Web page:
U.S. Supreme Court Won't Hear Sprint New York Tax Case

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By Gerald B. Silverman

May 31 — The U.S. Supreme Court denied Sprint's petition for review of a closely watched tax case from New York, marking the second big legal defeat for the company in the past eight months ( Sprint Nextel Corp. v. New York, U.S., No. 15-1041, cert. denied 5/31/16 ).

Sprint petitioned for certiorari in February, asking the high court to overturn a New York decision that allowed the state to proceed with a False Claims Act case against the company for its failure to collect and pay sales taxes on flat-rate calling plans (93 DTR K-1, 5/13/16).

The company's primary argument on appeal was that New York's sales tax on interstate mobile voice services was preempted by the federal Mobile Telecommunications Sourcing Act.

Sprint's first major setback came in October 2015, when the New York State Court of Appeals said the state could proceed with its case and remanded the case to a trial court.

Sprint could be liable for $400 million in back taxes and treble damages in the case, which now shifts to a trial court in New York that is hearing the case on remand from the New York State Court of Appeals. The case is in the pre-trial stages (89 DTR K-2, 5/9/16).

‘Procedural Step.'

In a statement, Sprint downplayed the May 31 Supreme Court denial as “a procedural step in the process.”

“The Supreme Court declined to hear an interim appeal on the interplay between a federal statute and the state statute,” the company said. “It’s important to note that the merits of the case have not yet been heard.”

Two leading corporate tax attorneys who oppose the use of the False Claims Act in tax cases offered advice for taxpayers.

“Because the Court of Appeals held that the reasonableness of the taxpayer’s position is not a defense, it will be necessary for corporations and, for that matter, individuals that take positions that contradict positions of the State Department of Taxation and Finance to document the legal basis for their position before filing their tax returns,” Peter L. Faber, a partner at McDermott Will & Emery LLP, told Bloomberg BNA in an e-mail.

He said the denial of certiorari will have limited significance beyond the narrow issue presented in the case involving the Mobile Telecommunications Sourcing Act. “The real action in this case is yet to come,” he said, referring to the trial court.

Jack Trachtenberg, counsel at Reed Smith LLP, told Bloomberg BNA that “the prospect of a public trial regarding intimate details of Sprint’s business operations and tax compliance decisions should concern every taxpayer in New York.”

Taxpayers Should Be Proactive

“The courts do not seem willing to put the brakes on tax matters being enforced through FCA actions in New York,” he said in an e-mail. “Taxpayers need to be proactive and reassess their past and current tax compliance decisions in light of the new risk environment posed by New York’s FCA and the Attorney General’s willingness to bring aggressive enforcement actions under the law.”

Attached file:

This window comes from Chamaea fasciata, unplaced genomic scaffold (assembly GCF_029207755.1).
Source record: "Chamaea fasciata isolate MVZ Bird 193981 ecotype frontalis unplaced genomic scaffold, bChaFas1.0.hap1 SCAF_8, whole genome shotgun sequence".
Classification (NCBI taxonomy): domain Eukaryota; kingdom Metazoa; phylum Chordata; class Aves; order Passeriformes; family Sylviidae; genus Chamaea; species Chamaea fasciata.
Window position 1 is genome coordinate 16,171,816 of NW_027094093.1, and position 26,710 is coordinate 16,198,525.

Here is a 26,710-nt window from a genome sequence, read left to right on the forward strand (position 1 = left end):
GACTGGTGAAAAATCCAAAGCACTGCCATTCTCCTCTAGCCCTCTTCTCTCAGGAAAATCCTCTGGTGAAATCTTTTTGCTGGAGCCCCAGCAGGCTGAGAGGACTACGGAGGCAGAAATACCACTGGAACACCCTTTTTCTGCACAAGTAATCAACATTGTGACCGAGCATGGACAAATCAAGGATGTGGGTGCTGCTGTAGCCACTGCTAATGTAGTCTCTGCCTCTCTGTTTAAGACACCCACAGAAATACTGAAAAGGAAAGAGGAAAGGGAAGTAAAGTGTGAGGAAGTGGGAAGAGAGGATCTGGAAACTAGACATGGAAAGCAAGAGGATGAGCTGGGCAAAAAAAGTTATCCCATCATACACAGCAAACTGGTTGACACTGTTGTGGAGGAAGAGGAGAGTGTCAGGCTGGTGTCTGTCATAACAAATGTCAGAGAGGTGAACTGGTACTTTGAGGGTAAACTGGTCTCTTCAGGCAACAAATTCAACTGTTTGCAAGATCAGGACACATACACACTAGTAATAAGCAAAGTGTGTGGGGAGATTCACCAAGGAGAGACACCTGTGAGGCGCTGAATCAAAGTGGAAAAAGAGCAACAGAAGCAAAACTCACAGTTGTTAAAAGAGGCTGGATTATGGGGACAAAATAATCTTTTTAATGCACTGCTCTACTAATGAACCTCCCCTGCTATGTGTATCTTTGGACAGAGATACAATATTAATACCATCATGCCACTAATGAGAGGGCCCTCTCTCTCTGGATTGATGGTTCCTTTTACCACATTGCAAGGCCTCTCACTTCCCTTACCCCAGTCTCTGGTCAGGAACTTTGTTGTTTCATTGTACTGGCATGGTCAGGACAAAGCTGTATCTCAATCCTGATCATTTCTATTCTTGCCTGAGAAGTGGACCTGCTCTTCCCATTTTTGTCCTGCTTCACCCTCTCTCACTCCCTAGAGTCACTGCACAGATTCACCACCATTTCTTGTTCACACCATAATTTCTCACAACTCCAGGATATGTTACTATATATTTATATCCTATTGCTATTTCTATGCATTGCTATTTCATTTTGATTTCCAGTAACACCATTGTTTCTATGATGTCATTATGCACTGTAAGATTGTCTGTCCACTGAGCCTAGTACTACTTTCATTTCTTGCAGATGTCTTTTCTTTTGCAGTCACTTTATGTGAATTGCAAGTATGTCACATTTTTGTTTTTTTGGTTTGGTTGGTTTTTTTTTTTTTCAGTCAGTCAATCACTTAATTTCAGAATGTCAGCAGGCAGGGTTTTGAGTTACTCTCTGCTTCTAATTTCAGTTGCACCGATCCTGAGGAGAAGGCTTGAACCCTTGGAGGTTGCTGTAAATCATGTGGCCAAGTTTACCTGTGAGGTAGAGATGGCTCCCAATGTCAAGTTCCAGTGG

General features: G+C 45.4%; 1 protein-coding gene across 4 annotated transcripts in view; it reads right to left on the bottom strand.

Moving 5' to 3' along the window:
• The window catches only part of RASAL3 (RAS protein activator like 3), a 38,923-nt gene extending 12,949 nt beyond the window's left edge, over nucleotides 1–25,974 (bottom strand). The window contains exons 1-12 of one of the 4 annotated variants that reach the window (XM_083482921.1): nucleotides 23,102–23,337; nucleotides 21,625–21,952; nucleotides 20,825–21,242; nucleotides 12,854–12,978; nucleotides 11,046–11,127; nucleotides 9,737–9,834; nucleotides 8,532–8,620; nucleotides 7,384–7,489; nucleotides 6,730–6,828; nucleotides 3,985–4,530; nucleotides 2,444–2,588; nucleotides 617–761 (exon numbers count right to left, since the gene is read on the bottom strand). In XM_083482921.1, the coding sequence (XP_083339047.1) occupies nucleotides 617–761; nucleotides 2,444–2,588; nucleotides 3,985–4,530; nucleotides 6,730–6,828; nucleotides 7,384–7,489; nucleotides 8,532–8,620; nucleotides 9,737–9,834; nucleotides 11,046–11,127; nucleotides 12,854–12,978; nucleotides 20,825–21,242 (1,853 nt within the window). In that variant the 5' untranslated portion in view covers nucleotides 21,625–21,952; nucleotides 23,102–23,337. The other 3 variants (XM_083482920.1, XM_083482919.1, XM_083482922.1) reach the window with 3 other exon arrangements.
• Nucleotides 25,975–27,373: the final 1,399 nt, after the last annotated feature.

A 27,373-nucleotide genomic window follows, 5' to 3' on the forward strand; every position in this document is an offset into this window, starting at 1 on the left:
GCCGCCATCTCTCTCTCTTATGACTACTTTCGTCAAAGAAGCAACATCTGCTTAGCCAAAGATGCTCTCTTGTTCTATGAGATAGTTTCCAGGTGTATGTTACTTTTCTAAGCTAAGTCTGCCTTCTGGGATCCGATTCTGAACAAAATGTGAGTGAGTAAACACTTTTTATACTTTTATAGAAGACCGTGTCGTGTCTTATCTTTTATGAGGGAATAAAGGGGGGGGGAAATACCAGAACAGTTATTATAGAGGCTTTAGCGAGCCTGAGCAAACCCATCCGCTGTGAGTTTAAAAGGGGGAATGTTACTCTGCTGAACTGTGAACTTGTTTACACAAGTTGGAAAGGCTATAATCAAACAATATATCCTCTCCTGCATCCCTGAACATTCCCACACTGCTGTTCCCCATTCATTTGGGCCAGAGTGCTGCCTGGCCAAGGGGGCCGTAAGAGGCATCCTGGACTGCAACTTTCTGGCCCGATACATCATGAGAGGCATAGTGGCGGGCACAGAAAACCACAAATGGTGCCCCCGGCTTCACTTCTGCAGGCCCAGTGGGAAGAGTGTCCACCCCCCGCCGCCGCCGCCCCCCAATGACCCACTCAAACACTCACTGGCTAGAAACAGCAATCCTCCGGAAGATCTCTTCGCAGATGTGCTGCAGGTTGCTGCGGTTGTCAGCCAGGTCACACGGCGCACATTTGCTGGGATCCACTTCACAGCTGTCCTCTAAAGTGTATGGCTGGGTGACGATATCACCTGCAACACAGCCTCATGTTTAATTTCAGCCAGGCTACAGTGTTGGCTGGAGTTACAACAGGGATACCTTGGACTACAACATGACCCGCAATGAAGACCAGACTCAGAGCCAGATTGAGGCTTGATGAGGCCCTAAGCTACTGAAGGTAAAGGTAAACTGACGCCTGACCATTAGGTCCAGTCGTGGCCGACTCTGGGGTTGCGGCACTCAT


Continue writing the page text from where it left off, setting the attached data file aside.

Nick Benson, a spokesman for Attorney General Eric T. Schneiderman (D), told Bloomberg BNA that the attorney general was pleased by the high court's decision and “looks forward to a complete victory in this ongoing case against Sprint over alleged tax violations.”

Erika A. Kelton, whose practice includes representing whistle-blowers at the firm Phillips & Cohen LLP, said Sprint can now either reach a settlement or go to trial.

“Settlement ultimately will be less costly for the company and will permit it to move on,” she told Bloomberg BNA in an e-mail.

‘High Hurdle.'

Randall M. Fox, an attorney with Kirby McInerney LLP, told Bloomberg BNA that the main issue to be decided at trial now appears to be whether Sprint violated the state's False Claims Act “by acting with knowledge when it did not pay the tax.”

“Sprint could not overcome the high hurdle of getting the Supreme Court to agree to hear a non-dispositive appeal based on an argument that has already been unanimously rejected by three courts in New York,” said Fox, who was the bureau chief in the attorney general’s Taxpayer Protection Bureau when the Sprint case was taken on.

“The upshot of the Supreme Court's decision is that, after about four years of failed attacks on the Attorney General's pleadings, Sprint now must address the claims against it,” Fox said.

To contact the reporter on this story: Gerald B. Silverman in Albany, N.Y., at gsilverman@bna.com

To contact the editor responsible for this story: Ryan Tuck at rtuck@bna.com

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Additional information is available in Bloomberg BNA's Supreme Court Docket Watch: 2015-2016 Term Tax Law Cases.

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